Lawsuit Seeks to Overcome Barriers for Students and Teachers


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Indian Education for All, Montana parents and tribes insist that the state responsibly implement and administer public education resources as mandated by law, which will benefit every public school student.The state of Montana is the only state with provisions in its constitution and an Indian Education for All Act (IEFA), which require public schools to work with American Indian tribes to teach all students about the heritage and history of tribes in the region. The Assiniboine and Sioux Tribes of the Fort Peck Reservation, Confederated Salish and Kootenai Tribes of the Flathead Reservation, Fort Belknap Indian Community, Little Shell Tribe of Chippewa Indians of Montana, the Northern Cheyenne Tribe, along with several students and their parents and guardians, recently brought the Yellow Kidney et al v. Montana Office of Public Instruction (MOPI) et al, class-action lawsuit so state agencies and officials  will implement the constitutional and statutory mandates fully and consistently statewide.

Lawsuit plaintiffs know how much more the state needs to be doing to meet the law’s requirements. “I know that MOPI uploads some videos and content for teaching IEFA, however, there seems to be a break down between providing this information and teachers having and using what they need to teach students,” said lawsuit plaintiff Cammie DuPuis-Pablo (Confederated Salish and Kootenai Tribes), a parent of Montana public school students. “Teachers definitely need more support at the state level. MOPI needs to make sure that teachers have what they need, that schools stay on track, and that everyone is getting the IEFA curriculum right.”

The unique Montana law provisions offer substantial opportunities for public school curricula to be developed with tribal expertise and input. “Our people can share place names that date back 14,000 years. Songs, languages, and stories that have survived thousands of years have been entrusted with the current cultural leaders. Tribes can help schools embrace and apply this tribal knowledge into various disciplines, including, for example, invaluable traditional practices of caretaking forests, waters, and landscapes that will improve resource management practices for future generations of all Montanans,” said Confederated Salish and Kootenai Tribes Chairwoman Shelly Fyant. “Many tribal educators are excited about sharing this knowledge and insight on our own terms, of course! It’s a mystery as to why there’s any obstruction: the offer to share remains.”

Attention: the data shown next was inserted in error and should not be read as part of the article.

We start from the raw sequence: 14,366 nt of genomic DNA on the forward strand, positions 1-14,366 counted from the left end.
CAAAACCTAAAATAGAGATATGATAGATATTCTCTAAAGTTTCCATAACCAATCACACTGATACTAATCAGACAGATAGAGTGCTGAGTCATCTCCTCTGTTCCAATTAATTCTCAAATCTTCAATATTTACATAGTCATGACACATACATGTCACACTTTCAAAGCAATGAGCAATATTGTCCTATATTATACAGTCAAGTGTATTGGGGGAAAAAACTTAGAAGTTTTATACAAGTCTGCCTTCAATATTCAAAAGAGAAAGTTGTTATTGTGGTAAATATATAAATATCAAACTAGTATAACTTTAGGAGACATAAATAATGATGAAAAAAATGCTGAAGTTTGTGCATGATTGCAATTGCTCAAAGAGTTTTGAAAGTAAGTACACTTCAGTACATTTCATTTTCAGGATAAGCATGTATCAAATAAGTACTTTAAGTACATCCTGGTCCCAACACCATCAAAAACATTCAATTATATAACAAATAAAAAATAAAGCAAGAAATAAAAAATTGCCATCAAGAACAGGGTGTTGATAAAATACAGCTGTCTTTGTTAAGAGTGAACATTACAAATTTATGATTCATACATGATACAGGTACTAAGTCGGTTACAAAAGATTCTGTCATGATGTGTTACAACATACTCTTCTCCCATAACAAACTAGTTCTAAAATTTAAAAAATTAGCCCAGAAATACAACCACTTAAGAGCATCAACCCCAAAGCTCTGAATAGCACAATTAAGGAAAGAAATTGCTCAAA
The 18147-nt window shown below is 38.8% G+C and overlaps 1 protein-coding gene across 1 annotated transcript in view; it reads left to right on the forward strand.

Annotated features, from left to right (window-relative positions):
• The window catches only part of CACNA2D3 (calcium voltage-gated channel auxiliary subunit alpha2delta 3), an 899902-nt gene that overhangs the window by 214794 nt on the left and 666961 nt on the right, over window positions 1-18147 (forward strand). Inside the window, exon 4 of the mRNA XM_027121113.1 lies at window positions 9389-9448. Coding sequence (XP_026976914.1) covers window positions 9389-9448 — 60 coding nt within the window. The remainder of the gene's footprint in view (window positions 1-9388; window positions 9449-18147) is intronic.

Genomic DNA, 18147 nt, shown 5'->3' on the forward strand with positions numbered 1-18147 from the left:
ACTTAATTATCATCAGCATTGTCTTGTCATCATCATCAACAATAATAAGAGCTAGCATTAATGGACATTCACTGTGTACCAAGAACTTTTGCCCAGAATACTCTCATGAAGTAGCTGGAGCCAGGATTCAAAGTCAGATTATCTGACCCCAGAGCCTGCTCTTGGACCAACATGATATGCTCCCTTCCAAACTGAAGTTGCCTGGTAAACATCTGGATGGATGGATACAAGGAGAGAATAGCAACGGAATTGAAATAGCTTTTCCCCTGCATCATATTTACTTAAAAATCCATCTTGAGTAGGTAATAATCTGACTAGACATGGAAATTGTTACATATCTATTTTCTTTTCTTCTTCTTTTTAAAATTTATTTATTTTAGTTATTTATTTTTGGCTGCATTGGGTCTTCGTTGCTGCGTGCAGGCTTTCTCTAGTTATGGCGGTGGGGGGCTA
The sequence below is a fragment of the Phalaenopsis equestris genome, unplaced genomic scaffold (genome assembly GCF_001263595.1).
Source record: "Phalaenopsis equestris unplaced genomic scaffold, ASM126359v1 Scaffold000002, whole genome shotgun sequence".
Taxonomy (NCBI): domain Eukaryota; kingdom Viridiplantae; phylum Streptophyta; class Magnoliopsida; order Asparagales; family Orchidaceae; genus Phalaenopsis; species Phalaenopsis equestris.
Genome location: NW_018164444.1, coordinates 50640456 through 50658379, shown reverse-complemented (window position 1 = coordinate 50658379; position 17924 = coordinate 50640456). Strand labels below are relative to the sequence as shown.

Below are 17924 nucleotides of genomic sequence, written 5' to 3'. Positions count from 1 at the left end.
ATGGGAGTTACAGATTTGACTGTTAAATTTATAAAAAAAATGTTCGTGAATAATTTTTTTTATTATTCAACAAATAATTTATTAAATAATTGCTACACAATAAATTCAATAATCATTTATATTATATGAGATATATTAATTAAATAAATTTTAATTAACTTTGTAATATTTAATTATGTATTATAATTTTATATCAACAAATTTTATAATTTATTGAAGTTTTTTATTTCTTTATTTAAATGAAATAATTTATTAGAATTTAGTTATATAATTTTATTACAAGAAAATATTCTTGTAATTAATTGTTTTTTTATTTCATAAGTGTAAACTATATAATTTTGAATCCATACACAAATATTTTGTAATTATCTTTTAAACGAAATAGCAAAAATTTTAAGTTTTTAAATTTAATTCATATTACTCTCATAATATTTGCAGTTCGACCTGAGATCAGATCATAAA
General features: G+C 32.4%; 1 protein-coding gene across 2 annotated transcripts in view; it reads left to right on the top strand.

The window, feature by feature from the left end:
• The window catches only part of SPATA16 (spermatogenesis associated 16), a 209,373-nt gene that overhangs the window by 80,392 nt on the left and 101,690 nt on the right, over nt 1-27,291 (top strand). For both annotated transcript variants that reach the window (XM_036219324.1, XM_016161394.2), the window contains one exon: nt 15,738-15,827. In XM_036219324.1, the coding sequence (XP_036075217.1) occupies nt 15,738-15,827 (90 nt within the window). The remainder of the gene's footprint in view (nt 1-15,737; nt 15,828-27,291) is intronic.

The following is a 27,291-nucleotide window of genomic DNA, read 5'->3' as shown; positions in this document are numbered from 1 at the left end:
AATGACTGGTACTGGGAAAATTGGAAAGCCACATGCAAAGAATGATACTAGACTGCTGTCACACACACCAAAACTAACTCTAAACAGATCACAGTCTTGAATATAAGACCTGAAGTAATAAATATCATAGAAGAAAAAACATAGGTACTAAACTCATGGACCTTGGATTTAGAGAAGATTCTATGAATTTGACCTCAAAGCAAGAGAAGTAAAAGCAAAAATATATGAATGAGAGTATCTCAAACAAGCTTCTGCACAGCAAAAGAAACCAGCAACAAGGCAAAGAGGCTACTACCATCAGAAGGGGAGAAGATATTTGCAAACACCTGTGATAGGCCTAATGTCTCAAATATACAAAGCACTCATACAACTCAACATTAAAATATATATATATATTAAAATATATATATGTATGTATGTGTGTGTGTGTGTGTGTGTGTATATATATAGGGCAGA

“This lawsuit is needed to hold the state accountable for giving school districts and educators what they need to make the positive changes promised by the law for all Montana citizens, and making sure those changes are made” said NARF Staff Attorney Melody McCoy.

NARF Staff Attorney Samantha Kelty agrees that lawsuit could help to realize a dream held for decades in the hearts of many people. “For many decades, educators, students, and families have waited for better Indian Education in the state. This lawsuit will ensure MOPI steps up and finally puts IEFA into motion the way generations of Montana visionaries have long hoped,” said Kelty.

When the state fully and properly implements the law, teachers will have greater access to curriculum developed with tribal input. In the meantime, public educators looking for resources can seek inspiration from the Indigenous science resources tribal educators at the Confederated Salish and Kootenai Tribe have created: http://fwrconline.csktnrd.org/.

Read more about Yellow Kidney, et al. v. Montana Office of Public Instruction, et al.

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